To summarize, we here present an approach to apply machine learning algorithms to high-dimensional genomic data using a contextual knowledge based feature selection. PRS models require a large set of SNPs, which leads to overfitting and limits their use in clinical practice. We generated more parsimonious models overcoming these limitations–with only 47, partly interacting SNPs, our model was able to outperform a PRS model based on 57 SNPs for Parkinson’s disease. Analysis of feature importance of our model identified a gene-gene interaction of TMEM175 and GAPDHP25. TMEM175 has been described as a potential drug target and further information on its mechanism of action could be invaluable. A recently discovered interaction with pseudogene GAPDHP25 could provide helpful insights. In conclusion, applying machine learning algorithms to feature-selected genomic data led to an interaction-based model with better predictive performance than PRS and has paved the way for the generation of new insights into disease mechanisms.


Parkinson’s Progression Marker Initiative Dataset

The Parkinson’s Progression Marker Initiative (PPMI) dataset ( contains 471 subjects (368 cases and 152 controls), and for each subject, genotyping information collected from two complementary chips (NeuroX and ImmunoChip) is available. (Marek et al., 2011). After careful quality control and harmonization (e.g., genome build conversion, strand alignment) as described in the literature (Marees et al., 2018), we merged that information into a single dataset with 380,939 variants in total.

After this initial data harmonization, an additional set of quality control steps were performed on variants and individuals that aimed to remove biases that could affect the downstream analysis. First, SNPs and individuals were filtered based on their missingness in the dataset. This ensured the exclusion of SNPs that had a high proportion of subjects where genotyping information was unavailable or of poor quality. Similarly, individuals where a large proportion of SNPs could not be measured were excluded. This step was achieved by setting the missing call rate threshold to 0.02 (i.e., >2%); as a result, 6,084 variants and 22 people were removed. SNP filtering was performed before individual filtering.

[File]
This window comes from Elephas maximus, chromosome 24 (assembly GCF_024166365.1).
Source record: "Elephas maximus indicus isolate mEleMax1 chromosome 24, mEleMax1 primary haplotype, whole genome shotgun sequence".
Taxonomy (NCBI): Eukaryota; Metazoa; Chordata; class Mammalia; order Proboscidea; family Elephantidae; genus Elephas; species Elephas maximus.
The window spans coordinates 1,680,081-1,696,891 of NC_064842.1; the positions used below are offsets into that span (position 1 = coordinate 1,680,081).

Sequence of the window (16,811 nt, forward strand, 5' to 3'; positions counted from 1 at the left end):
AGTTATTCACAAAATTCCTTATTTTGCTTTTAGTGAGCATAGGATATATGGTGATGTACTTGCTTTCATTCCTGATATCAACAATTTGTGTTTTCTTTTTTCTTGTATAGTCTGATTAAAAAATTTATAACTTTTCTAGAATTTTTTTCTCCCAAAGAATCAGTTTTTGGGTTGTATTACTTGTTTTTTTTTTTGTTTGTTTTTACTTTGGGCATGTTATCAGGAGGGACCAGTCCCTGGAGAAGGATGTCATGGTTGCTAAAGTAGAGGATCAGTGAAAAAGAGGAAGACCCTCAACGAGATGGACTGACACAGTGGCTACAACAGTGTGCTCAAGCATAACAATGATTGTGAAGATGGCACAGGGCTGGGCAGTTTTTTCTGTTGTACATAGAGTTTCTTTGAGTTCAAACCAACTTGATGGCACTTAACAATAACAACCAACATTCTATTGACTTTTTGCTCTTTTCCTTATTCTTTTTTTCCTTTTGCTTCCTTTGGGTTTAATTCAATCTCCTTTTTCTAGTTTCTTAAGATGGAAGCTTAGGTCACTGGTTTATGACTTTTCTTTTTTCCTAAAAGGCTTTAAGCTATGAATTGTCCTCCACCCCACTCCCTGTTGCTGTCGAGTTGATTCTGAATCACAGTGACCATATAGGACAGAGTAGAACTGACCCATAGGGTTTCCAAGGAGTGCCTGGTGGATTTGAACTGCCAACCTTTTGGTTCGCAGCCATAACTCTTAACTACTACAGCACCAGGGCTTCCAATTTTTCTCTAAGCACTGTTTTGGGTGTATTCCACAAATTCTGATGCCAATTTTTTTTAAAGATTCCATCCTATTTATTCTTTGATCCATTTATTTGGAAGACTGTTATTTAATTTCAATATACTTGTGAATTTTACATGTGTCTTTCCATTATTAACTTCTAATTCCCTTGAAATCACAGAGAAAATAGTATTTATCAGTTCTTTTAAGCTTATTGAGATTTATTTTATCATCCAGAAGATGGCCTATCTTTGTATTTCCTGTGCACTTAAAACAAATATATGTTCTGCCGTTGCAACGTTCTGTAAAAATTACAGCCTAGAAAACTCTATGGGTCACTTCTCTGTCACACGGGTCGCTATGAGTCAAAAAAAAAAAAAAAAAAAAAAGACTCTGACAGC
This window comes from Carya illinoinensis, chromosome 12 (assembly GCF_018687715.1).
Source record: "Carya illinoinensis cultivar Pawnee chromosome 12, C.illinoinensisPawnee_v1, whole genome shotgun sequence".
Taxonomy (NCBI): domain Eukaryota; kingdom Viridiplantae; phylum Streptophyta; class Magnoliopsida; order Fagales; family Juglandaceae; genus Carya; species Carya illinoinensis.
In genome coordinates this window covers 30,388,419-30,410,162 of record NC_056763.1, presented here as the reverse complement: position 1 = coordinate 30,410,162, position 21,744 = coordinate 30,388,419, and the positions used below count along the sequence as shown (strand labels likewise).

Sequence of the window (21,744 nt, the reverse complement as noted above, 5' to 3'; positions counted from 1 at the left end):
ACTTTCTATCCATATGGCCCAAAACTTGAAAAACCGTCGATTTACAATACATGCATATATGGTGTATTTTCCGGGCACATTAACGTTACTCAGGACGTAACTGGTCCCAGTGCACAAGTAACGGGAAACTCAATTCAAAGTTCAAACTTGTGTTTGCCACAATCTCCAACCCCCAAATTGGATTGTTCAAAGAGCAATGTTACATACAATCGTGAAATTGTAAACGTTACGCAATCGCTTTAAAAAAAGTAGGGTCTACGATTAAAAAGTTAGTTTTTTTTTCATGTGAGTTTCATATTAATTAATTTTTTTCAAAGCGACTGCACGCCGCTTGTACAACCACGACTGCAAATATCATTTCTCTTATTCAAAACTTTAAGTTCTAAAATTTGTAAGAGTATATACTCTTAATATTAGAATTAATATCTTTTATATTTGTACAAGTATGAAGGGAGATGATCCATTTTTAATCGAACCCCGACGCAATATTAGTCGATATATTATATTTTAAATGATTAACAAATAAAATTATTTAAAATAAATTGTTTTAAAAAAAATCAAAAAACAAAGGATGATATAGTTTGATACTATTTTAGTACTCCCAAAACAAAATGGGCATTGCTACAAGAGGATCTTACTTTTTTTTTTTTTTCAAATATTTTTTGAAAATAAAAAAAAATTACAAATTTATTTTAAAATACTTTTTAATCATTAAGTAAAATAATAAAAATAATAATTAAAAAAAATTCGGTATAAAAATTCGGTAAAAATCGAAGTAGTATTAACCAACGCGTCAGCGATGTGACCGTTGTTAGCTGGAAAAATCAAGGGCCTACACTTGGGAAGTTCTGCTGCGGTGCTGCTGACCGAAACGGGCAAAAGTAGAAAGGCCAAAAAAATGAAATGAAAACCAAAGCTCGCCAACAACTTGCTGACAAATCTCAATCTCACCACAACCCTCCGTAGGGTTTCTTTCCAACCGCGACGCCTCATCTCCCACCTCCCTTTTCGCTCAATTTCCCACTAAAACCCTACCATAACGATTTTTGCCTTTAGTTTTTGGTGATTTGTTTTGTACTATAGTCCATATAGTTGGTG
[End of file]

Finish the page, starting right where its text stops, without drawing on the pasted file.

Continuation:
With high missing call rates filtered, all variants not on autosomal chromosomes were removed (5,731 variants). This was followed by the identification and removal of variants deviating from Hardy-Weinberg equilibrium, which can indicate genotyping errors. These variants were identified in a two-stage process whereby we first applied a threshold of 1e-6 exclusively to controls, followed by a threshold of 1e-10 applied to all samples, leading to the removal of 0 and 202 variants, respectively.

Next, individuals were filtered based on their heterozygosity rates, which can indicate sample contamination. Individuals deviating by more than 3 standard deviations from the mean of the rate of all samples (13 individuals) were removed. To assess the heterozygosity rate per sample, variants in linkage disequilibrium were first extracted, scanning the genome at a window size of 50 variants, a step size of 5, and a pairwise correlation threshold of 0.2.